Spiritual Care Counselor Bette Birnbaum is often moved to poetry by her experiences with families in hospice. Here is one of her recent poems:
He promised not to peek,
and she trusted him—
the boy from the neighborhood
whom she’d married when they were twenty-one
and lived with in a bubble of happiness ever since.
She set out paper goods—
floral plates and matching napkins,
a tray of pineapple rings,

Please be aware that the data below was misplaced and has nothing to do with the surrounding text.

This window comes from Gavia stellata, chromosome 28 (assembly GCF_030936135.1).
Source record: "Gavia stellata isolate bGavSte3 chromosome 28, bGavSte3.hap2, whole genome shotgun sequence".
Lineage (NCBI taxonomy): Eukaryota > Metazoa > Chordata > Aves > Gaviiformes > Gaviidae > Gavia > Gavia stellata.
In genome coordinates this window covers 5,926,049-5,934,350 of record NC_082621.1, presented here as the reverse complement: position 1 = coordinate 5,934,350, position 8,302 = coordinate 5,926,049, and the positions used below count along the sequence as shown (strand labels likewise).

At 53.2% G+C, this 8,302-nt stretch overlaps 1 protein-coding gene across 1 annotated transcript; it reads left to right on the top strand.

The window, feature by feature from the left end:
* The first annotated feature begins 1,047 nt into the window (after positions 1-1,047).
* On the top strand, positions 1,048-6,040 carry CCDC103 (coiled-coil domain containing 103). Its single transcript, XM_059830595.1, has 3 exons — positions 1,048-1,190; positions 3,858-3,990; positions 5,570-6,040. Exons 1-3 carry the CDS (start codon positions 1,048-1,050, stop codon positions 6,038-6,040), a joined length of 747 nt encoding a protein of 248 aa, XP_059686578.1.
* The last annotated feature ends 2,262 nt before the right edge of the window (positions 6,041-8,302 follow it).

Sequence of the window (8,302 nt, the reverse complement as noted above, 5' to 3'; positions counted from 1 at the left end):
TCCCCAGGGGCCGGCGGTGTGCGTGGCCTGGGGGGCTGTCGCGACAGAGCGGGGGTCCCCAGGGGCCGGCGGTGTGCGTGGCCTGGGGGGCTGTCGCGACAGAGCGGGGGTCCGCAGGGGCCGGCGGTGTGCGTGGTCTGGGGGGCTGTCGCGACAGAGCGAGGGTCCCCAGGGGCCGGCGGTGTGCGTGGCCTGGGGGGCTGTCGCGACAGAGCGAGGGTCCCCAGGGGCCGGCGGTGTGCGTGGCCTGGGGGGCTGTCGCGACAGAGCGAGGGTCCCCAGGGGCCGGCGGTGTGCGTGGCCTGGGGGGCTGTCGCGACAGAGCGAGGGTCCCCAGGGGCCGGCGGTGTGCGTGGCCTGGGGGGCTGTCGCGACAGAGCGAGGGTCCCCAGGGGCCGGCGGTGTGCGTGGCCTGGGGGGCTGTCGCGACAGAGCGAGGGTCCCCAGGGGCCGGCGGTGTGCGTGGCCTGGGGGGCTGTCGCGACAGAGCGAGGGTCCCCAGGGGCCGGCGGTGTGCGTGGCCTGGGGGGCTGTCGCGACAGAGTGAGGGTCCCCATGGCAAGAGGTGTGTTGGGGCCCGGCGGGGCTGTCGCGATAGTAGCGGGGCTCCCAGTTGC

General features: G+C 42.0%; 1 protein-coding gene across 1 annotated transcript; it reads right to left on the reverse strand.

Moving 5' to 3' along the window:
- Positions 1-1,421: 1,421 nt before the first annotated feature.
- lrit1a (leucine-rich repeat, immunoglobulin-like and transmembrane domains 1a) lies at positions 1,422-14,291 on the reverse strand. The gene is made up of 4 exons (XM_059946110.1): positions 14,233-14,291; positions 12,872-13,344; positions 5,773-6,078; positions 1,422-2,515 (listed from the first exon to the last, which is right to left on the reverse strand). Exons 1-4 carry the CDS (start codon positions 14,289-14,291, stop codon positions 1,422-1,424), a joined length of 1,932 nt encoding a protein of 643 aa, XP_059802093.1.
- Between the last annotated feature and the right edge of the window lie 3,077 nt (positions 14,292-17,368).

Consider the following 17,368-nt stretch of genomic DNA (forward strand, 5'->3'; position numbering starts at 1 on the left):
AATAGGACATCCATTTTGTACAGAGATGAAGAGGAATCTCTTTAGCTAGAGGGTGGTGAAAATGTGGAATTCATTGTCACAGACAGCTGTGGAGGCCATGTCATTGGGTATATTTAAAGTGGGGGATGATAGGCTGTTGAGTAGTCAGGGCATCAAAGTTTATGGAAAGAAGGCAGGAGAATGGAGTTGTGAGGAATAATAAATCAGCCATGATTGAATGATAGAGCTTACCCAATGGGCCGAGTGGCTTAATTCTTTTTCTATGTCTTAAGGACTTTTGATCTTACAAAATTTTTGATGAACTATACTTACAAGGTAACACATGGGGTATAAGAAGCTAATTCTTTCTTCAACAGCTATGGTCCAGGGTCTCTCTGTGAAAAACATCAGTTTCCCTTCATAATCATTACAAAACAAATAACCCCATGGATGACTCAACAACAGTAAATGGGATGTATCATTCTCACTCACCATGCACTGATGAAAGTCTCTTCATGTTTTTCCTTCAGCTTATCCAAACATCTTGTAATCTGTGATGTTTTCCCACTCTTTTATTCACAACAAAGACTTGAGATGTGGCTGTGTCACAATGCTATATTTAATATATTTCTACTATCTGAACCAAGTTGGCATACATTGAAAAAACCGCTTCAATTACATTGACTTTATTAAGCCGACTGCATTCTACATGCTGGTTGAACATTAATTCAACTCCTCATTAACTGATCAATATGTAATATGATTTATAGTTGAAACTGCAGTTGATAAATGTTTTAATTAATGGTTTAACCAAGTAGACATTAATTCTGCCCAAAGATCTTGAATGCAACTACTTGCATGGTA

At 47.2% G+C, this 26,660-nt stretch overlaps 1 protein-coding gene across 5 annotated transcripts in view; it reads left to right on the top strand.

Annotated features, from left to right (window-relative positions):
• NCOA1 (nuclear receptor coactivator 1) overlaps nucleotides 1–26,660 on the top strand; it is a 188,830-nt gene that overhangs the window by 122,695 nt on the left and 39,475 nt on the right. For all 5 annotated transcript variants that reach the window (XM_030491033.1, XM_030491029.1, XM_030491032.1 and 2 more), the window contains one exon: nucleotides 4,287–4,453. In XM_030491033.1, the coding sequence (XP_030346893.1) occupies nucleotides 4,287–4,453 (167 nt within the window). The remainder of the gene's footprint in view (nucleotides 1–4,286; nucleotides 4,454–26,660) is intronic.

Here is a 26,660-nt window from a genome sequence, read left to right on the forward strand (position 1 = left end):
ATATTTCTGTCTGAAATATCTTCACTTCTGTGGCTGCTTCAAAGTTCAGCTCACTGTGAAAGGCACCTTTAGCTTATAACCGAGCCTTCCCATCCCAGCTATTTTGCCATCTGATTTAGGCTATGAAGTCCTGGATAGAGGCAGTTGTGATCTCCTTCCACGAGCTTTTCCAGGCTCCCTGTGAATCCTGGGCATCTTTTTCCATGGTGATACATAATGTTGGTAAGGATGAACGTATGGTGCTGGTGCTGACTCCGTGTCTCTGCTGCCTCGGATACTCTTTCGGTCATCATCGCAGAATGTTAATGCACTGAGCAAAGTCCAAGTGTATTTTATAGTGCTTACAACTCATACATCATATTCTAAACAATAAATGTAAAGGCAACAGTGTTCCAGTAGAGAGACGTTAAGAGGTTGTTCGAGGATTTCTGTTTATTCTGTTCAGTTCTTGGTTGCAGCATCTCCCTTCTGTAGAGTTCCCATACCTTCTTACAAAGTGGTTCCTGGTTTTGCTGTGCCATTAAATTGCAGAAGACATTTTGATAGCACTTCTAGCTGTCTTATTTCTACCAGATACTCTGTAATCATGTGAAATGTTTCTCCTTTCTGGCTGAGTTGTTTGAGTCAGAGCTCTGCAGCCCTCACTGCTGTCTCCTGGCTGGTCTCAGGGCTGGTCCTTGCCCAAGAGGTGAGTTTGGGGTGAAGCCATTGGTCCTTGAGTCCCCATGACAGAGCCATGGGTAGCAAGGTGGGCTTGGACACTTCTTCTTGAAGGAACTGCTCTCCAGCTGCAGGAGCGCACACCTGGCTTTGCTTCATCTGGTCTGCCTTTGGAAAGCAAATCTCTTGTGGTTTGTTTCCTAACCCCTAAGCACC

potted orchids (supplied by friends),
and their well-used sand chairs.
While his eyes were still closed
she worked an oversized beach towel beneath him
and didn’t take no for an answer
when she went to change him into his brightest bathing suit,
now several sizes too big.
When she let him look at last,
he beheld his second honeymoon.
They donned Ray-Bans,
slathered on coconutty sunscreen,
and sipped mai tais.
They snapped selfies to the strains of ukulele music.
They didn’t want the time to end
even though they never left the family room,
and he never left the hospital bed
where he was living – and dying – on hospice.